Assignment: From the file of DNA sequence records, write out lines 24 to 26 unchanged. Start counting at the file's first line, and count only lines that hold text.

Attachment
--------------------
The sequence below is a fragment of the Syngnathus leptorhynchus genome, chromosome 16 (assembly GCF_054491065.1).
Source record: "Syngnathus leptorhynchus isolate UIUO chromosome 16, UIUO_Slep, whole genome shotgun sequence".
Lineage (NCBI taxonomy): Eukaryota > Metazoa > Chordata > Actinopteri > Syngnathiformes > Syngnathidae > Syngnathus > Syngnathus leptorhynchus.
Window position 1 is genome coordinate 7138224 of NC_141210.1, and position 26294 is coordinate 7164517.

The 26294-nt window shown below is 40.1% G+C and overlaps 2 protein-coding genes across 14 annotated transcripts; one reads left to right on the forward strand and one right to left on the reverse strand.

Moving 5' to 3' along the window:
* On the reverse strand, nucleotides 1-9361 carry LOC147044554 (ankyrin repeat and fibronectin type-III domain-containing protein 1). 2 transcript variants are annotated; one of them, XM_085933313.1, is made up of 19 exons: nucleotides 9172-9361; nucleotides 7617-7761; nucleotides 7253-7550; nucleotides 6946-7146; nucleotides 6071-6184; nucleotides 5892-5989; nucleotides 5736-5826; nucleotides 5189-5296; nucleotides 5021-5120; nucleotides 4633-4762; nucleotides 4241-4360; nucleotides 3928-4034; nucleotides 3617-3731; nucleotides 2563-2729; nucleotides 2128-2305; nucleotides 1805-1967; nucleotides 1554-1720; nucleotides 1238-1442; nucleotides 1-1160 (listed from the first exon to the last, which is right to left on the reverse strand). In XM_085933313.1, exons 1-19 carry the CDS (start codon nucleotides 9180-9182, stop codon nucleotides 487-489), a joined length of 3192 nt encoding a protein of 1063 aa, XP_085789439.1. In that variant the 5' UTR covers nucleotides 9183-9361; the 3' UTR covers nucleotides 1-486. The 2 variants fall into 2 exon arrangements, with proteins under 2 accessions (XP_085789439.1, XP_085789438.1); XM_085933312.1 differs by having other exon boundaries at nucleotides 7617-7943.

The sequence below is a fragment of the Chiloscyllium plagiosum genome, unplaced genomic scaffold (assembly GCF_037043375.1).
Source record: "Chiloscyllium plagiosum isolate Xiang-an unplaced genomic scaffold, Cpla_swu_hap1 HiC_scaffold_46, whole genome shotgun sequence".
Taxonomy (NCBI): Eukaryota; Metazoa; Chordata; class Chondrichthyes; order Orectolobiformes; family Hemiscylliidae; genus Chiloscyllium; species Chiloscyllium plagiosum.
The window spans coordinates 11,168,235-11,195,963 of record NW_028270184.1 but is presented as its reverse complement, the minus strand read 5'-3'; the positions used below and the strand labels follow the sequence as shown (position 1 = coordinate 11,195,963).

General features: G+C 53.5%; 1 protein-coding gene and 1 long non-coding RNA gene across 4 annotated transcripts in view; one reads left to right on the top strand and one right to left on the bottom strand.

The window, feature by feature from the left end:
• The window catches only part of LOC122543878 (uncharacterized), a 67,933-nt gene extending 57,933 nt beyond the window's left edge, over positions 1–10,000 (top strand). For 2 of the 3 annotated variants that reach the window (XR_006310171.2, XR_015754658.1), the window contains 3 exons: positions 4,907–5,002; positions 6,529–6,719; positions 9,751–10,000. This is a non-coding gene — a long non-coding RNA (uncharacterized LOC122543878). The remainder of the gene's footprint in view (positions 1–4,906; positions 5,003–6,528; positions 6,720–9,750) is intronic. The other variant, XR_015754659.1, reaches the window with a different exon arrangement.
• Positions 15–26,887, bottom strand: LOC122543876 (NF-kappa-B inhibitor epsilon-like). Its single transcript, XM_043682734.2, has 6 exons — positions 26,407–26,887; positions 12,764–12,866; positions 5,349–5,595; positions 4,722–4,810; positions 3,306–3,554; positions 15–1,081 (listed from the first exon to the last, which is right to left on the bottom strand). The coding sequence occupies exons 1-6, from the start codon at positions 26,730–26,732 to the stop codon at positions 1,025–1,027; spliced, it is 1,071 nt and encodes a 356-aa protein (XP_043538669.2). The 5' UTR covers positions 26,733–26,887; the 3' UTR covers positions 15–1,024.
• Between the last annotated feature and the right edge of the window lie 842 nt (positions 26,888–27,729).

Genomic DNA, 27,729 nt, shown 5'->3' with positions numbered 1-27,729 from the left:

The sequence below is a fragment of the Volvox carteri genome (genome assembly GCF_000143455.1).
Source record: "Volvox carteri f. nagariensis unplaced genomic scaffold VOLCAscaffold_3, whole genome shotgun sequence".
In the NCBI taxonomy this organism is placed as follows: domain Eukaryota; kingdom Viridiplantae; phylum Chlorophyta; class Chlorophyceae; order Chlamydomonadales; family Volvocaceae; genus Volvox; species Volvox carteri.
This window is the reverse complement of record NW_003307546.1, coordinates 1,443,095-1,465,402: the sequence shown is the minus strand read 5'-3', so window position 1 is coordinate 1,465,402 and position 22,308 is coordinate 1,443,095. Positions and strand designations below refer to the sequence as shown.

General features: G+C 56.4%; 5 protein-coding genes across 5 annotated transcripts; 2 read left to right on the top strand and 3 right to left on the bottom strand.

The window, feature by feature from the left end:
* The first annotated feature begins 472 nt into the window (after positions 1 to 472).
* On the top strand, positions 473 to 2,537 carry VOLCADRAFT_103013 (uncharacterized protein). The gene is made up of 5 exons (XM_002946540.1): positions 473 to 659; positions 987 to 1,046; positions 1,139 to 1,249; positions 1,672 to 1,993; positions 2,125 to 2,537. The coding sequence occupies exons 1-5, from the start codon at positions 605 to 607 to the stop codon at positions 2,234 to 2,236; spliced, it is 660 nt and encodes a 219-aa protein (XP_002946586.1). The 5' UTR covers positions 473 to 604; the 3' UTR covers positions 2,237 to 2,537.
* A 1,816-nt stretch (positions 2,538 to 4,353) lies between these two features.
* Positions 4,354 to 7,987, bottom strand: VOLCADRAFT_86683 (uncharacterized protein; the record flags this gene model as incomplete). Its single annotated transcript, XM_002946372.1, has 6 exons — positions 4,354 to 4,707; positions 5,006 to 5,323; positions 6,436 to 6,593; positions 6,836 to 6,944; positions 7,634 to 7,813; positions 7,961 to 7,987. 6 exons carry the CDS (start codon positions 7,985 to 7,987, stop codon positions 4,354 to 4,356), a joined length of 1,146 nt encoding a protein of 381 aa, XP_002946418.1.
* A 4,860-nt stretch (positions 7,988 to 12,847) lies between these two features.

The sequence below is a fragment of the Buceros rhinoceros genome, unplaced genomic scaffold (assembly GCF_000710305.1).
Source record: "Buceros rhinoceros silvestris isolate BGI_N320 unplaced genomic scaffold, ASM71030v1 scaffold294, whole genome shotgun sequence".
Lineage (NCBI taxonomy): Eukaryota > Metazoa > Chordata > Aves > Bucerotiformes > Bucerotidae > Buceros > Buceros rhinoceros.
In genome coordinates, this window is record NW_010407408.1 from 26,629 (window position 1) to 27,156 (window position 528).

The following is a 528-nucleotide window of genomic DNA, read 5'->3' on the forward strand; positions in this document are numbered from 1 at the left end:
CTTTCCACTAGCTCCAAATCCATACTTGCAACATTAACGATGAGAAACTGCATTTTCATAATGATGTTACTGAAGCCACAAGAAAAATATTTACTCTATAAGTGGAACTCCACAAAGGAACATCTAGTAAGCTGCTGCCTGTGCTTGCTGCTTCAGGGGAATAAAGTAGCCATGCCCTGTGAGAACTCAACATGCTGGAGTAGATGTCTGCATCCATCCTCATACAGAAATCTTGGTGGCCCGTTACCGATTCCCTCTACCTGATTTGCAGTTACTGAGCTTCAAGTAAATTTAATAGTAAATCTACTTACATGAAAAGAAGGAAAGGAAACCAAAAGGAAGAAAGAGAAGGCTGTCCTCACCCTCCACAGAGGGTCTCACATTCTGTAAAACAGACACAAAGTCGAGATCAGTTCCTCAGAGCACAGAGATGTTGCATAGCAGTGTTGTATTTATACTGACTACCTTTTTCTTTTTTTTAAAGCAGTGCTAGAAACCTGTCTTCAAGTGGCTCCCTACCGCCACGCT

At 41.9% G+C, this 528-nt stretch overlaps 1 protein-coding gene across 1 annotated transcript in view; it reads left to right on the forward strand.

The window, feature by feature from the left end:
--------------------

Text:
* The first annotated feature begins 472 nt into the window (after positions 1 to 472).
* On the top strand, positions 473 to 2,537 carry VOLCADRAFT_103013 (uncharacterized protein). The gene is made up of 5 exons (XM_002946540.1): positions 473 to 659; positions 987 to 1,046; positions 1,139 to 1,249; positions 1,672 to 1,993; positions 2,125 to 2,537. The coding sequence occupies exons 1-5, from the start codon at positions 605 to 607 to the stop codon at positions 2,234 to 2,236; spliced, it is 660 nt and encodes a 219-aa protein (XP_002946586.1). The 5' UTR covers positions 473 to 604; the 3' UTR covers positions 2,237 to 2,537.
* A 1,816-nt stretch (positions 2,538 to 4,353) lies between these two features.